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North Macedonia: Investment Opportunities in the Real Estate Market

North Macedonia: Investment Opportunities in the Real Estate Market

Issue 10.3
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The Macedonian real estate market reached its greatest growth and development in the last ten years. As a result of the increased investments in the real estate market, the legislation that regulates the respective matter is constantly changing to meet the amended conditions resulting from the growth, so we can see simplified procedures for obtaining building permits and simplified procedures for the transfer of ownership rights.

The legal conditions set for the sale of real estate are some of the safest in Europe and guarantee safe transactions for both parties. The safety of that procedure secured almost no fraud or illegal sales in the last ten years, which of course represents a great incentive for all investors. The sales tax rate, which varies from 2% to 4%, and the yearly property tax, which varies from 0.1% to 0.2% of the property value, make North Macedonia a country with one of the lowest property tax rates – in combination with the profit tax of 10% making the country attractive for foreign investments in the real estate market.

North Macedonia allows and gives foreign citizens the right to acquire property and property rights over construction land. Law no.18/01 on property and related rights makes a distinction between categories of foreigners in inter vivo legal acts. The law provides that foreign citizens that are residents of any member country of the EU and OECD can obtain property rights in the same conditions as domestic citizens. For residents of other countries, obtaining property rights is dependent on the rule of reciprocity.

Also, in the past several years, as a result of the increased interest coming from foreign and domestic investors in the construction industry, the increased need for construction workers is felt in North Macedonia the same way as in the rest of Europe. Consequently, the Macedonian government presented and adopted a new law on foreigners, Law no. 97/18, which enables investors to bring qualified workers from abroad and obtain their work permits in very short periods. The average time for obtaining work and stay permits for foreign workers is 45 days, which makes this process one of the fastest and least bureaucratic in all of Europe.

According to one of the country’s leading real estate companies, FortonMKA, and their CEO, Katerina Nikolov, although there has been a certain rise in the construction of quality business space in the last ten years in our capital, Skopje, the next development phase in commercial real estate would be the “business city” – several larger buildings exclusively intended for business activities in office space. That business city may be located a little further from the strict city center, following a pattern we can see in other capitals in Central Europe, which implies adequate transport infrastructure as well as the implementation of international construction standards for A-class business centers.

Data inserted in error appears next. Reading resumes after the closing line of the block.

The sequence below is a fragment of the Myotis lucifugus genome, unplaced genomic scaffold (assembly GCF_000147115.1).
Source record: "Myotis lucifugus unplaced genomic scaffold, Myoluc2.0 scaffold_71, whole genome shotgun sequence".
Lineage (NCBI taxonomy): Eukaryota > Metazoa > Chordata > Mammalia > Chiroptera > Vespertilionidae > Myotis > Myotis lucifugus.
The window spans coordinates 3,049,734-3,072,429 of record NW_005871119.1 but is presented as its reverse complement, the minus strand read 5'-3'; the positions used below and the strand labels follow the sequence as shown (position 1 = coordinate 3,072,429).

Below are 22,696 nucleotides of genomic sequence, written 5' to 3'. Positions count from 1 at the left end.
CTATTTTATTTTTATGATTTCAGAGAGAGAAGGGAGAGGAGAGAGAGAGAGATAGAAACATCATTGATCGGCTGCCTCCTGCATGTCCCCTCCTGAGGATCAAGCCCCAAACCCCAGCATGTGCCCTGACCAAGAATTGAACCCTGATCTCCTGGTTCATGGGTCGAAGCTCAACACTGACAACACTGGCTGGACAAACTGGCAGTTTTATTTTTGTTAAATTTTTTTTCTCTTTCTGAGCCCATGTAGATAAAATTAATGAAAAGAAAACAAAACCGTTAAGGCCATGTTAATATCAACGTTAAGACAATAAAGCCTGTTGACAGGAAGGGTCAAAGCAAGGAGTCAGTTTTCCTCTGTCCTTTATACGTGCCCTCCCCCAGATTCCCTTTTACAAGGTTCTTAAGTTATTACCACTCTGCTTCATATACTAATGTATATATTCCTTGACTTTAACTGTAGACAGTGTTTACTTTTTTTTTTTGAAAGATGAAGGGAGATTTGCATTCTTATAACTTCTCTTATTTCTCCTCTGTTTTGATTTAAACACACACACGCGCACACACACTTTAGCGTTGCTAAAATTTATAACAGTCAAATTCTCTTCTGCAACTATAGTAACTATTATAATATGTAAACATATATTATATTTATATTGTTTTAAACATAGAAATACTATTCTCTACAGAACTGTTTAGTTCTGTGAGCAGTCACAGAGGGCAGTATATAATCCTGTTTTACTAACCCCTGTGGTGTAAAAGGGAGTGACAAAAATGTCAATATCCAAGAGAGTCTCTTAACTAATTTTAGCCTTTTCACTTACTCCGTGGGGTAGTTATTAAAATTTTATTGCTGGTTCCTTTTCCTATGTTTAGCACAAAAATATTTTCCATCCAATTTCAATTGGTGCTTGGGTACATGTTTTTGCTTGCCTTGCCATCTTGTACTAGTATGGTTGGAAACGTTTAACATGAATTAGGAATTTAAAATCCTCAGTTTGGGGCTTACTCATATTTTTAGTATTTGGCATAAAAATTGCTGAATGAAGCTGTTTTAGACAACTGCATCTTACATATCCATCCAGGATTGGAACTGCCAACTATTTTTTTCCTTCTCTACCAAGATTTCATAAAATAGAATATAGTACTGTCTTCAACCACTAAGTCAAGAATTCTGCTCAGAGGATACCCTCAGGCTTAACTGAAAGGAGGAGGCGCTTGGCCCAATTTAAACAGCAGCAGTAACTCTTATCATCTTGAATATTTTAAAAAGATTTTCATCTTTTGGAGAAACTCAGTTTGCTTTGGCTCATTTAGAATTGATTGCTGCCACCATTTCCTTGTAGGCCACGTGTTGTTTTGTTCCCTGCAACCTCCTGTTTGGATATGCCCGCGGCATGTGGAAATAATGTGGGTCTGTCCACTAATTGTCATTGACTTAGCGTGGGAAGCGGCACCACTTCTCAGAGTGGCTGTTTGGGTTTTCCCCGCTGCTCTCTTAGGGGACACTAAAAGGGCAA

A quality working space built in accordance with the highest standards, with all the comforts it provides for employees, is becoming an increasingly important factor in attracting new employees, a process that has been a serious challenge for Macedonian employers lately. There is a small number of business centers in Skopje that meet the international criteria and definitions for “class A,” while the Macedonian classification for class-A business centers represents a system of criteria adapted in accordance with the local market. This is the reason why there is a huge space for development on several levels: technical, content, price, project size, innovation, and the creation of signature projects.

Finally, industrial and logistics real estate in North Macedonia is also shifting from owner-occupier to being lease driven after the pandemic. The access to finance with increasing interest rates is resulting in shifting from CapEx to OpEx for current and future occupiers. Despite the decreasing price uncertainty, the rental rates for class A industrial & logistics stock remain high compared to other classes, due to the limited supply and requirements applied according to international standards. The future supply of modern industrial & logistics stock depends on the innovative approach of local authorities to provide adequate traffic connectivity, as well as utilities and social infrastructure, as prerequisites for industrial & logistics developments. 

By Ivica Jevtic, Managing Partner, and Marija Boceska, Attorney, Tosic & Jevtic

This article was originally published in Issue 10.3 of the CEE Legal Matters Magazine. If you would like to receive a hard copy of the magazine, you can subscribe here